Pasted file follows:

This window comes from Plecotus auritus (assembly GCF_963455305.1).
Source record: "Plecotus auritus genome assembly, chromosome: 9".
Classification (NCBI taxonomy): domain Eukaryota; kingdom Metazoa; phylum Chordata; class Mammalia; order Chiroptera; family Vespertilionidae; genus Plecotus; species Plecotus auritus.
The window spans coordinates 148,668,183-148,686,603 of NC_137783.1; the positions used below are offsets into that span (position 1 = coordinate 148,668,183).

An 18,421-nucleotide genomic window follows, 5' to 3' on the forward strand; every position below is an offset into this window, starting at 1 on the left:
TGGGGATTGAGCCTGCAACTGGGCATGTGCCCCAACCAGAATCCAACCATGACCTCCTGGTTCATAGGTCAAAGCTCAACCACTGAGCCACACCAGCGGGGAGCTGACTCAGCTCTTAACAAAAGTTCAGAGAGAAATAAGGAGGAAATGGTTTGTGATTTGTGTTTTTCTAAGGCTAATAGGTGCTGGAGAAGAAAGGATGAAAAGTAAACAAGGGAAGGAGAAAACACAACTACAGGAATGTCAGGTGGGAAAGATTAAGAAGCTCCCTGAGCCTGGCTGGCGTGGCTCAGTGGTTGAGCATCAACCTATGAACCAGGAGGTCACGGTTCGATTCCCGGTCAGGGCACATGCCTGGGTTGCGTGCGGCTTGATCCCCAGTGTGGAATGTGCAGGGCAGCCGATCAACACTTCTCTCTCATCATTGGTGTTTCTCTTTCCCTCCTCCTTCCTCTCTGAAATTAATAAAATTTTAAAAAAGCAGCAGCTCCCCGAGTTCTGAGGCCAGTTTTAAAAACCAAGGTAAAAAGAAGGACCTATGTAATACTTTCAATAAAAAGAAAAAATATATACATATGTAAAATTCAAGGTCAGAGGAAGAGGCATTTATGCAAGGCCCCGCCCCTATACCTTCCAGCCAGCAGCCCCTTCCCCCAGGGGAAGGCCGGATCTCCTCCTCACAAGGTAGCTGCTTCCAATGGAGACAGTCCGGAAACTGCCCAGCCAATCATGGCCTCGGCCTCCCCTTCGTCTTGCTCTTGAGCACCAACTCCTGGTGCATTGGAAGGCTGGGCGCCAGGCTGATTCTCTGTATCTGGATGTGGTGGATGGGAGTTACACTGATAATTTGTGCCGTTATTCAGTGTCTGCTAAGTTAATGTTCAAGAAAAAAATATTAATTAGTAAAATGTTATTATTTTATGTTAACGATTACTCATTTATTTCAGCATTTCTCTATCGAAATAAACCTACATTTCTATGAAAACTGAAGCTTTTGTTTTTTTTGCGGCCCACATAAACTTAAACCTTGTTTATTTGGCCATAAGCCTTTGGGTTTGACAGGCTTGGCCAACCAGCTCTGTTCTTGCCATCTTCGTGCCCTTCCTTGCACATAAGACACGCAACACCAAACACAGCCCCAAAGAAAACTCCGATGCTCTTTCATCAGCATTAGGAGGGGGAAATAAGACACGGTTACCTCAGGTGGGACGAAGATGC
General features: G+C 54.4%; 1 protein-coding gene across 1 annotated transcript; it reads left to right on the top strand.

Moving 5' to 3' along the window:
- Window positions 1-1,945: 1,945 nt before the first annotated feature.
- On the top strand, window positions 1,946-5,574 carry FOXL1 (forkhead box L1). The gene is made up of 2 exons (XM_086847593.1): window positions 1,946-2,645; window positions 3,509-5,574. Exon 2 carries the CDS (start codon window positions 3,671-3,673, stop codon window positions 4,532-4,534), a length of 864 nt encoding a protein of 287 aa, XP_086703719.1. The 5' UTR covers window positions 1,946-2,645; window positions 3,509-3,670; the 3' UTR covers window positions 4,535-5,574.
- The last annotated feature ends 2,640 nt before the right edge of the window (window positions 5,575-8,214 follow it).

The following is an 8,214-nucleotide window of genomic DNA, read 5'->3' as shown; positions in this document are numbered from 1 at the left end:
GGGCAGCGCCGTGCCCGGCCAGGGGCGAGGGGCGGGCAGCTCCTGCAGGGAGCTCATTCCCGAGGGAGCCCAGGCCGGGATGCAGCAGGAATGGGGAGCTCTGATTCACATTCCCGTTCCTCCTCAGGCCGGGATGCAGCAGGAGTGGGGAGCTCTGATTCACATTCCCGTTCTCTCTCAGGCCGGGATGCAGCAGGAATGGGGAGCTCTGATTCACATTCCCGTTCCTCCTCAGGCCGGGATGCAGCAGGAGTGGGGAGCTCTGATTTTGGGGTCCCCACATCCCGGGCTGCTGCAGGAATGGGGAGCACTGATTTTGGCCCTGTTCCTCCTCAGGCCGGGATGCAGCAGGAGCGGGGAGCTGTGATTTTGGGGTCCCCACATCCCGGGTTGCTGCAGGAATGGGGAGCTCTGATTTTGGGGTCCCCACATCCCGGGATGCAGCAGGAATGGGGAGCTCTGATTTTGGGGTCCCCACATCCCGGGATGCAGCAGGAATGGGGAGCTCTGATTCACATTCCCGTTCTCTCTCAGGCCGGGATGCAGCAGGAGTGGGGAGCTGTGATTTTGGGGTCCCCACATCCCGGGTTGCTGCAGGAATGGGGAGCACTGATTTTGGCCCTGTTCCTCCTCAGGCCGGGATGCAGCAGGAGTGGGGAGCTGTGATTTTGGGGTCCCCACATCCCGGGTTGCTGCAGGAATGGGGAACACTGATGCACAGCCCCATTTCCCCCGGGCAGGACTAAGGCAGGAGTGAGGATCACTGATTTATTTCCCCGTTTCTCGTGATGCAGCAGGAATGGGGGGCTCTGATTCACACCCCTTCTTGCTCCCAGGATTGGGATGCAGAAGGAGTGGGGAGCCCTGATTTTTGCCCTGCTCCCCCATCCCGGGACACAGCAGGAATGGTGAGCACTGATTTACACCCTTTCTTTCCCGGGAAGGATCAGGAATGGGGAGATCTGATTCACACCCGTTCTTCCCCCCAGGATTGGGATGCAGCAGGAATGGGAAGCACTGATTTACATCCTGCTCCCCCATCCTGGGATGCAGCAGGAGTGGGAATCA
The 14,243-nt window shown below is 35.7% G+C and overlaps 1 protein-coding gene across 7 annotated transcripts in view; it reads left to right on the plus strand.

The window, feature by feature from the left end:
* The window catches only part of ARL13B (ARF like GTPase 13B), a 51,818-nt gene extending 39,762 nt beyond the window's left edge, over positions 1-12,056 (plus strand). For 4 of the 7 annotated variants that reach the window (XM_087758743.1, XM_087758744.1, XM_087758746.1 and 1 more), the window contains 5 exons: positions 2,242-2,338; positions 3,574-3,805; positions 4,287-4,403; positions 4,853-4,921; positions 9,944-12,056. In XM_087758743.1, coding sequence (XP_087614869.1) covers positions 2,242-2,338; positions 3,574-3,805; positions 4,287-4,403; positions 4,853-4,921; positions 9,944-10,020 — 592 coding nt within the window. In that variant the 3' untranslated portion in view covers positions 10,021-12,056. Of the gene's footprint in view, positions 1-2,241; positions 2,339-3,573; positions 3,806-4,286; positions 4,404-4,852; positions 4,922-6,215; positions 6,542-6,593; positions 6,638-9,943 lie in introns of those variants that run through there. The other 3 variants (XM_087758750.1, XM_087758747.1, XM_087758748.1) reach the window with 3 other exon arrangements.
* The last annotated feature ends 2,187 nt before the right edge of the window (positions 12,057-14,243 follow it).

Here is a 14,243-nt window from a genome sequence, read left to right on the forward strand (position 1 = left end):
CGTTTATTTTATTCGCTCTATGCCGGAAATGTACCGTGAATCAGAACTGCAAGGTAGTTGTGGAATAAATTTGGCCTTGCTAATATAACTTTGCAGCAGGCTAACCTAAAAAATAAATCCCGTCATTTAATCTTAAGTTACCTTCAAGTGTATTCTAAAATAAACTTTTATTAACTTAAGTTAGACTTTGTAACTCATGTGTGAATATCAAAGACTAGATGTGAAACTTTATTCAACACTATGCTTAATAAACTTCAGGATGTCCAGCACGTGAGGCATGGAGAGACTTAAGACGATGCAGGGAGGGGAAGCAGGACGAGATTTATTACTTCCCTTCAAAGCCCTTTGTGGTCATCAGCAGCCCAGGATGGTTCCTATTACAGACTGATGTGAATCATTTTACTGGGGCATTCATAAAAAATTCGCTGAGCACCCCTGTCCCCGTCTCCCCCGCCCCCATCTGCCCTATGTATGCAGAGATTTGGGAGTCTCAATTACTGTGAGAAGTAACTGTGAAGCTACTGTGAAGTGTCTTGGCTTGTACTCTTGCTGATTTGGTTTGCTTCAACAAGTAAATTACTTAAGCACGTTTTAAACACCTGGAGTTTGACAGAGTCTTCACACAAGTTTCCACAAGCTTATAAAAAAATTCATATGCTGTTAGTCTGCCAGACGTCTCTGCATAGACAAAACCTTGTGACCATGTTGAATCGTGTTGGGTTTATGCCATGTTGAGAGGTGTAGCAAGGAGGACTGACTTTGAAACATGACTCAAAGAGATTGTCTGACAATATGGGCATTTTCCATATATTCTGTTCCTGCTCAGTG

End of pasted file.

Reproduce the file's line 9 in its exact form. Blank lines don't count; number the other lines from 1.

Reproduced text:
- Window positions 1-1,945: 1,945 nt before the first annotated feature.